The disk also includes a single or double hole pattern. With two patterns on the same disk, users can select the appropriate pinhole size for the objective lens numerical aperture or camera they are using (Figure 1). To change disks, the spinning disk can be easily removed and a new disk slotted in or used without the spinning disk as a widefield system.

Figure 1
Figure 1: Light path through the single disk of the X-Light confocal imager. (From CrestOptics)

The X-Light has also made changes to sample illumination. Conventional spinning disk units make use of laser light sources to increase the amount of light delivered to the sample but the XLight has also been optimized for more affordable LED light sources. Laser light sources can still be used but LEDs have the additional benefits of a long lifespan, low energy use and produce almost no heat. This makes them much kinder to live cells, allowing them to be imaged over longer timescales.

The X-Light allows for a wide variety of excitation wavelengths, input is multimode and produces flat, even illumination across the entire field of view.

The X-Light is revolutionary for its support of larger format camera sensors. The X-Light V1 supports sensor sizes with up to a 22 mm diagonal field of view and the X-Light V2 is capable of a 25 mm diagonal field of view. By taking advantage of the newest, state of the art CMOS sensors, this allows confocal imaging of large samples at very high speeds.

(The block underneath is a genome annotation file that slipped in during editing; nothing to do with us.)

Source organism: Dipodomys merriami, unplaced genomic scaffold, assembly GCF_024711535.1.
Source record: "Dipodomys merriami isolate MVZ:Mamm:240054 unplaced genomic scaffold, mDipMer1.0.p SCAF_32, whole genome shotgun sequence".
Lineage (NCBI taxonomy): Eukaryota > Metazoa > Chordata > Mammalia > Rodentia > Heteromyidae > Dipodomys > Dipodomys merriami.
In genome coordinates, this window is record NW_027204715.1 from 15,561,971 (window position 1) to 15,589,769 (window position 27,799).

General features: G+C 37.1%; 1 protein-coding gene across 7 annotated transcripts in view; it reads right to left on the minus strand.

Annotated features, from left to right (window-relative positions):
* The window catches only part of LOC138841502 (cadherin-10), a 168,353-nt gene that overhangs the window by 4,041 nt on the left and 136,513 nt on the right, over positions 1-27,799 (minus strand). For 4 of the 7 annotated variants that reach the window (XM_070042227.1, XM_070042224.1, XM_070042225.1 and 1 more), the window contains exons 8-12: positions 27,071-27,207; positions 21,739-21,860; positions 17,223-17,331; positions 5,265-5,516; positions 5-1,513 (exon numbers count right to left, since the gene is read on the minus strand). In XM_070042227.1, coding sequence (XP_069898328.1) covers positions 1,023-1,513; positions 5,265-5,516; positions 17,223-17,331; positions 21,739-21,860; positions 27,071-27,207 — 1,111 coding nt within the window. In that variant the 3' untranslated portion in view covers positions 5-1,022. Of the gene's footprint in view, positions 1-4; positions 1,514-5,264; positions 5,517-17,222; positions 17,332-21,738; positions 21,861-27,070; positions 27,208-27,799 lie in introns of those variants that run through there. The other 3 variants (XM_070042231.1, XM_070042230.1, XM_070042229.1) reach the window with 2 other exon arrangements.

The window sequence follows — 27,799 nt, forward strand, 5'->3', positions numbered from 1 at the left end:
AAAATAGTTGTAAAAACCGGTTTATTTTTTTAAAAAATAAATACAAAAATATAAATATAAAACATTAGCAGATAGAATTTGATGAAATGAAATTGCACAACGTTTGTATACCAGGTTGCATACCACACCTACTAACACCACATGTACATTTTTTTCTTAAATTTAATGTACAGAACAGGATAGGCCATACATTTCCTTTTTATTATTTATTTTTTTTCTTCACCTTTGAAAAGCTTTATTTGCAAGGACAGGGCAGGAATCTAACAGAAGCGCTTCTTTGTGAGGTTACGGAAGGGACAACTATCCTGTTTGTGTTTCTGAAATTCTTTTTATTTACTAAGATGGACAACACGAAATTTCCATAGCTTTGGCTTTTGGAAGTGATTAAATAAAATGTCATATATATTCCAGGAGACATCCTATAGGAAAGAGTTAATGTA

The X-Light is a powerful, affordable and flexible spinning disk system which can be added to any upright or invert microscope and combined with any steady-state light source and camera.
Figure 2
Figure 2:Comparison between a standard V2 18mm field of view confocal acquisition and a V2 L-FOV 25mm field of view confocal acquisition of a Daphnia magnified 20x. (From CrestOptics)

X-Light Confocal Imager Camera Choice

Any camera can be used with the X-Light confocal imager but we believe that the best performance can be achieved with the 95% quantum efficient, back-illuminated Scientific CMOS camera, the Photometrics Prime 95B™ and the larger format Prime 95B 25 mm.

The almost perfect, 95% quantum efficient (QE) sensor has equivalent sensitivity to an EMCCD camera but with the much larger field of view (1200x1200 pixels, 18.66 mm diagonal) and high speed (82 fps, full frame) expected of a CMOS device. The high sensitivity of the Prime 95B means that when compared to conventional sCMOS devices, the exposure time on the Prime 95B could be reduced by up to four times and still give equivalent detection.

If a larger field of view is required, the Prime 95B 25 mm has a massive 25 mm diagonal field of view over 1600x1600 pixels which partners perfectly with the X-Light V2.

The large, 11x11 µm pixels provide additional sensitivity and have a large 80,000 efull well capacity with a low 1.6 eread noise, giving the 95B a very high dynamic range, ideal for performing high contrast imaging. Larger pixels also fit perfectly with high magnification objectives, achieving Nyquist sampling without the need for any additional optics with 100x magnification.

We would encourage anyone considering using the X-Light confocal imager to request a demonstration of the Prime 95B or Prime 95B 25mm to see the advantages they provide.